More HP1000's, and bootstrapping old systems in general.

From: Bob Shannon <>
Date: Wed Jan 16 09:37:29 2002

The 9885 is listed in HP documentation as the 12732A flexible disk system, with
a capacity of 500 K bytes per drive, 4 drives maximum.

It is supported under RTE-II, RTE-III, RTE-IV, RTE-IVB, and RTE-M.

It is not supported under RTE-L or RTE-XL.

I assume its also supported under RTE-6VM, but my documentation is not quite
new enough to list that possibility.

HP does have a boot from for this subsystem, but I think that the only OS that
can fit and run from the 9885 is RTE-M, a 'memory only' version of RTE that was
used to host dedicated applications where little or no program development work
was done. Think of this (the M version) as a 'run time' version of RTE. Often
RTE-M would boot off one of the tiny tape drives common to many HP terminals.

In fact, the only mass storage systems for RTE-M are the 9885 and the terminal
tape cartridge drives. RTE-M looks kind of interesting, in that it does
support Basic/1000M, so program development using Basic is an option (but no
Fortran compiler, assembler, etc).

RTE-M looks like an excellent choice for building a small system around the
newer HP minicomputers (M and E series). The only problem would be finding the
distribution media and documentation.

But I'm not aware of any place to get HP operating systems, or what their legal
status is today. I've got bits and peices of some HP OS's, but nothing

In many cases, collectors find partial systems without 'real' operating
systems, or even supportable disk systems to hold those operating systems. In
these cases, what is a collector to do?

On the HP machines, there is an easy alternative, HP's stand-alone basic. But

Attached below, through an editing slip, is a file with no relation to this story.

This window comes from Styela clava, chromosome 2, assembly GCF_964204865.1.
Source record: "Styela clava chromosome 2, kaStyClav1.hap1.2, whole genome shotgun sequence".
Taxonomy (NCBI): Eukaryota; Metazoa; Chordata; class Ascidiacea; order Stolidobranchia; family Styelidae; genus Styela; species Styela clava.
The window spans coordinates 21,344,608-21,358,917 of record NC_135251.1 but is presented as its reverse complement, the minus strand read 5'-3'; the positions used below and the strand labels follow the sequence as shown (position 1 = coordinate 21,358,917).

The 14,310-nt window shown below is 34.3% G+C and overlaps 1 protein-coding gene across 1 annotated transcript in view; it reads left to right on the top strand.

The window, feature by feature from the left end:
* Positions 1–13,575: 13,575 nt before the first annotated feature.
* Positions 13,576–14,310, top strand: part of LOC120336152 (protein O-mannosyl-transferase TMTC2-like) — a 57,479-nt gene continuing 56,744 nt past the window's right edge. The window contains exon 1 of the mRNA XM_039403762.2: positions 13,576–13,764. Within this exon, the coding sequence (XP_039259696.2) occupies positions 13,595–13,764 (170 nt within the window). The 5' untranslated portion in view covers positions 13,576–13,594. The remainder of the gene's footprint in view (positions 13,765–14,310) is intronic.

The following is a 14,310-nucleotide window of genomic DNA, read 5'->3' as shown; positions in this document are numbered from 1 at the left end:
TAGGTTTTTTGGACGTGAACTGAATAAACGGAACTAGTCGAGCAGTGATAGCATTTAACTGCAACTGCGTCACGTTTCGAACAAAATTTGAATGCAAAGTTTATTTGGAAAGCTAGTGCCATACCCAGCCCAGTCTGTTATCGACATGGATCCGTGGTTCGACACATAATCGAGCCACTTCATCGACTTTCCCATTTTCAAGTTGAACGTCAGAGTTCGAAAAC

programming in Basic may cause some collectors indigestion. And what if your
chosen machine is not an HP??

There is a way to get your chosen vintage machine running something usable
without having to run the original operating systems. You can elect to
'bootstrap' the machine with a small, simple, custom operating system and
programming language.

Sounds impractical? Too much work?

Look how small CP/M is. This is something a person could write. More
importantly, a more portable option exists, something akin to Forth (punishment
for not liking basic enough in my opinion).

Small threaded interpreters can be build fairly easily, and are small and
powerful tools. Once a small kernel of the language is running, you can
quickly expand the system to provide whatever hardware support and features you

The book 'Threaded Interpretive Languages' by R. G. Loeliger describes an
indirect threaded interpreter for the Z80, but first resorts to describing a
'generic computer' to host a very simple threaded inner interpreter.

The generic machine described in chapter 3 is ~very~ similar to the HP1000
machines, assuming you write simple subroutines to implement the parameter and
return address stacks. Using this approach, a very usable OS/programming
language can be implemented in less than 4K words. Best of all it is